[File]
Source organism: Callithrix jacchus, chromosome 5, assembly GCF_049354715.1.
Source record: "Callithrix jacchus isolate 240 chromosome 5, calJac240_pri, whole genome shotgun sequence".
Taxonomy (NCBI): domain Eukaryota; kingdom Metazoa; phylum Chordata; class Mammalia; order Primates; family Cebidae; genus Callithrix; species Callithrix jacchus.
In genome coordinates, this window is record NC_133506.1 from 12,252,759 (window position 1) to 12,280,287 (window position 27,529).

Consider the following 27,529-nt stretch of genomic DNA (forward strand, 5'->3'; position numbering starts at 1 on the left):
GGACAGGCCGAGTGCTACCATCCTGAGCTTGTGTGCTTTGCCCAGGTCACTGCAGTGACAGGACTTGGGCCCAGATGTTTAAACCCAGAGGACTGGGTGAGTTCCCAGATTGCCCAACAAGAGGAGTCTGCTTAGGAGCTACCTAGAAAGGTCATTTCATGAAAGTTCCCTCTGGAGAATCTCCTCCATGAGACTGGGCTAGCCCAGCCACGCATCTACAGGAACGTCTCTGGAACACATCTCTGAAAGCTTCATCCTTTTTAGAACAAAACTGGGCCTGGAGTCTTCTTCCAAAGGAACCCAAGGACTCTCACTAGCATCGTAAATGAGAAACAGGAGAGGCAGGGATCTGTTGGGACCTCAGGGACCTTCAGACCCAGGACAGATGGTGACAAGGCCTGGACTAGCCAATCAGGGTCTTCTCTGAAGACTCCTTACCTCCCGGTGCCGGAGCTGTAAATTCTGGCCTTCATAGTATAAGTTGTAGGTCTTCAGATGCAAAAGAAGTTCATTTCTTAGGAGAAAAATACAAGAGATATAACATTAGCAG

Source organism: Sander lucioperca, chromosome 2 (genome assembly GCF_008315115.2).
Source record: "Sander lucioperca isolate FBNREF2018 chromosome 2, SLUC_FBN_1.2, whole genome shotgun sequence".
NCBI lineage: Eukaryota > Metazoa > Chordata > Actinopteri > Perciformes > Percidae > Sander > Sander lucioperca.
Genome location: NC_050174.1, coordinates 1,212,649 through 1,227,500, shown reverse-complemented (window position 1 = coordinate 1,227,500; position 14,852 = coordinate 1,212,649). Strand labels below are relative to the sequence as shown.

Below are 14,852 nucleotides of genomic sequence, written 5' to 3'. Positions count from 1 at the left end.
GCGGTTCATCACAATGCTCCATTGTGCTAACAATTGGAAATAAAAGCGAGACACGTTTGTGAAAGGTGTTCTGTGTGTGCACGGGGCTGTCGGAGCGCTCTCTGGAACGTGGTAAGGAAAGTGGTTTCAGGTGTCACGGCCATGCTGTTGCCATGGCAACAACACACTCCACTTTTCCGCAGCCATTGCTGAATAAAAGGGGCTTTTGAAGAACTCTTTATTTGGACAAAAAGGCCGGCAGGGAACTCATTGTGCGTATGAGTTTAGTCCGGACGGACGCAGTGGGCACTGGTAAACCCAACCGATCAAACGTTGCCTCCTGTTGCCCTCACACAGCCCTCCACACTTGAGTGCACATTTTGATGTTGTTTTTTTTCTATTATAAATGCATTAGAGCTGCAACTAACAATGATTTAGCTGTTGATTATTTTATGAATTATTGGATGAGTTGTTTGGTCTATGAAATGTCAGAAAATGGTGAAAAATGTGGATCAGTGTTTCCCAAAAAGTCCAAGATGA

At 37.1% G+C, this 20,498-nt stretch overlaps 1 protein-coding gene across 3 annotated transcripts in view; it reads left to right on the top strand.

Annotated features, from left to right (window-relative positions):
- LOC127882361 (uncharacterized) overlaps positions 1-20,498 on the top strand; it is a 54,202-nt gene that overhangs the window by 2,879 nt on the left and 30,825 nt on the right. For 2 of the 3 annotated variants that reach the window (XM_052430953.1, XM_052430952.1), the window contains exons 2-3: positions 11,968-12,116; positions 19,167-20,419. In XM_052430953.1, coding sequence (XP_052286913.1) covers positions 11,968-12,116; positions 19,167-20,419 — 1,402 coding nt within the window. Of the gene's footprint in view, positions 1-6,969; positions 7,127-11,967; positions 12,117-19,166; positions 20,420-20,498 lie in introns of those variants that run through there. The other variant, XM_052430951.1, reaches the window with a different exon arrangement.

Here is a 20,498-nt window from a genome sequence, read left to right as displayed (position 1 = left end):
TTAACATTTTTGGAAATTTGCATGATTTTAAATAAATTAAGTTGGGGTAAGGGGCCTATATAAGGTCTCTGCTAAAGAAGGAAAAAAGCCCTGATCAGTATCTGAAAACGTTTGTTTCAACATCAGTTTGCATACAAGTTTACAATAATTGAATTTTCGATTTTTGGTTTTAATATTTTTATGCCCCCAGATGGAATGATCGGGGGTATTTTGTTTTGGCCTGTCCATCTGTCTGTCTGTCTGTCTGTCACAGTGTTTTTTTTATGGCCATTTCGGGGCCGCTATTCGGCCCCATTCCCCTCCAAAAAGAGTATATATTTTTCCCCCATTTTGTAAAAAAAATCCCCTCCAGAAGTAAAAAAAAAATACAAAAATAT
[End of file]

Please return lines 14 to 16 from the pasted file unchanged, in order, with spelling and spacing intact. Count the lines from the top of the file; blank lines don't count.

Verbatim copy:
Annotated features, from left to right (window-relative positions):
- LOC127882361 (uncharacterized) overlaps positions 1-20,498 on the top strand; it is a 54,202-nt gene that overhangs the window by 2,879 nt on the left and 30,825 nt on the right. For 2 of the 3 annotated variants that reach the window (XM_052430953.1, XM_052430952.1), the window contains exons 2-3: positions 11,968-12,116; positions 19,167-20,419. In XM_052430953.1, coding sequence (XP_052286913.1) covers positions 11,968-12,116; positions 19,167-20,419 — 1,402 coding nt within the window. Of the gene's footprint in view, positions 1-6,969; positions 7,127-11,967; positions 12,117-19,166; positions 20,420-20,498 lie in introns of those variants that run through there. The other variant, XM_052430951.1, reaches the window with a different exon arrangement.

Here is a 20,498-nt window from a genome sequence, read left to right as displayed (position 1 = left end):